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MJ-12: Shadows by Michael J. Martinez

MJ-12: Shadows by Michael J. Martinez
Book Name: MJ-12: Shadows
Author: Michael J. Martinez
Publisher(s): Night Shade Books
Formatt: Hardcover / Paperback / Ebook
Genre(s): Historical Fantasy / Thriller
Release Date: September 5, 2017 (US) September 22, 2017 (UK)

Following an outstanding start to his new superhero spy series with last year’s MJ-12: Inception, Michael J. Martinez is back to continue the thrilling adventure with MJ-12: Shadows—and it’s a belter.

The Official Blurb

It’s 1949, and the Cold War is heating up across the world. For the United States, the key to winning might be Variants?once ordinary US citizens, now imbued with strange paranormal abilities and corralled into covert service by the government’s top secret MAJESTIC-12 program.

Some Variants are testing the murky international waters in Syria, while others are back at home, fighting to stay ahead of a political power struggle in Washington. And back at Area 51, the operation’s headquarters, the next wave of recruits is anxiously awaiting their first mission. All the while, dangerous figures flit among the shadows and it’s unclear whether they are threatening to expose the Variants for what they are . . . or to completely destroy them. Are they working for the Soviet Union, or something far worse?

The Good News

As with any new fantastical series, the first book bears the brunt of a certain amount of scene setting, world building and character introducing. While MJ-12: Inception did a marvellous job of all of this—especially considering the sizeable cast of protagonists to follow from the start—the effortlessly slick way in which the sequel gets started is a joy to behold. So good, in fact, that it makes you wonder why all sequels can’t be this good when they’re not burdened with the responsibility of setting things up.

Straight out of the Mission: Impossible playbook, Shadows pulls you into the action in the midst of an operation in Vienna as our team of super spies recruits a new member. The caper itself is great fun, but what I enjoyed more was the return of the back and forth between mission-focused Danny, God-fearing Cal, and the still uncontrollable Maggie, highlighting the strengthening of their relationships since we last saw them.

Thankfully the grizzled Frank is back too, using the voices of the dead to keep his team alive. And although he is arguably still the lead protagonist, at this point the cast is so rich and finely drawn that it doesn’t really matter. Martinez is a maestro with voice, and once again (his last series was a masterclass on it) I experienced that old cliché of catching up with old friends and it not feeling like you’ve been away from each other. (Even if these happen to be friends who can suck the life out of you or make you wet your pants with fear.)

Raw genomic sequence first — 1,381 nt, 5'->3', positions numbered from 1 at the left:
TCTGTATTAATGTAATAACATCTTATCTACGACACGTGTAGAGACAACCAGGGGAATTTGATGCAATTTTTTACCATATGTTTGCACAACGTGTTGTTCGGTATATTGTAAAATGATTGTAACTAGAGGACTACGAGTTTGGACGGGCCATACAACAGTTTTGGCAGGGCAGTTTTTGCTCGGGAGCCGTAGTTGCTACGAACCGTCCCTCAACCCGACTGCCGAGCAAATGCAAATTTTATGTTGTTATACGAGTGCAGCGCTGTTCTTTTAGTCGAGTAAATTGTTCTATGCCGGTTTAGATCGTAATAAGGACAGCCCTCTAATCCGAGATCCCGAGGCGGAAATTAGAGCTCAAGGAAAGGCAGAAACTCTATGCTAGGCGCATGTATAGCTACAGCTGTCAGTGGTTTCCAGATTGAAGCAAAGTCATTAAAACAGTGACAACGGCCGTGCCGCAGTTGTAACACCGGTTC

As you’d hope from this kind of book, we’re also introduced to new Variants on both sides of the escalating Cold War—new heroes, new villains, and new super powers. And while not even these paranormal abilities can prevent the situation in Syria from deteriorating beyond anybody’s control (which sadly seems just as accurate today), they really come to the fore in an exciting climax in Kazakhstan, complete with a ticking time bomb and a couple of surprising moments.

I mentioned in my review for the first book that it moved at a fair pace, but jumped around a little much at first. With MJ-12: Shadows the pace is still there, but we have a narrower focus—with the US government’s manipulation of events in Syria getting the majority of story time, pausing only to return to America for some troubling matters at Area 51. This more streamlined approach makes for a far smoother ride. More importantly, it’s also seemingly given the author a chance to spend more time on the finer details of the historic period he’s weaving the fictional elements through.

There has been meticulous research here to conjure up a very real setting to the story. One moment I’m witnessing the rather fantastical fate of an important player in the book, the next I discover all the facts are accurate and I’m compelled to go off and read about his real life. All while being unable to shake the feeling Martinez has found some secret documents and simply filled the gaps in the historical record. In fact, by the end it’s a little difficult to forget that MJ-12: Shadows is fictional.


The Bad News

I always like to try and pick at a story to identify what I think could be improved. Here I’m afraid there’s not much to say, as everything that worked in the first book has been bettered. We may be missing the interesting shades of grey of a character like Ellis (the racist ‘bad guy’ with heart who just wanted to get back to his wife and kids), but that’s offset by the far more intense political shades of grey in the plot.

To be honest, my only real gripe—as with the first—was that I’m left wanting more. A lot of plot threads have been tied up here, only for others to have been pulled loose and left dangling. Which is absolutely fine as part of an overall arc, yet feels a little at odds with the Mission: Impossible style where each story works as a standalone. (Basically, I just want to know more about the mysterious vortex and it pains me to have to wait until the next book.)


MJ-12: Shadows is a blast of a read. It takes a narrower plot focus than the first and strengthens our relationship with the main heroes, while simultaneously introducing a whole host of new characters and superpowers—and weaves it all through some fascinating, disturbing, but apparently pretty accurate moments in history. From beginning to end it’s a fun, inventive, action-packed exploration of super spies operating in the shadows of history, and an almost perfect sequel.


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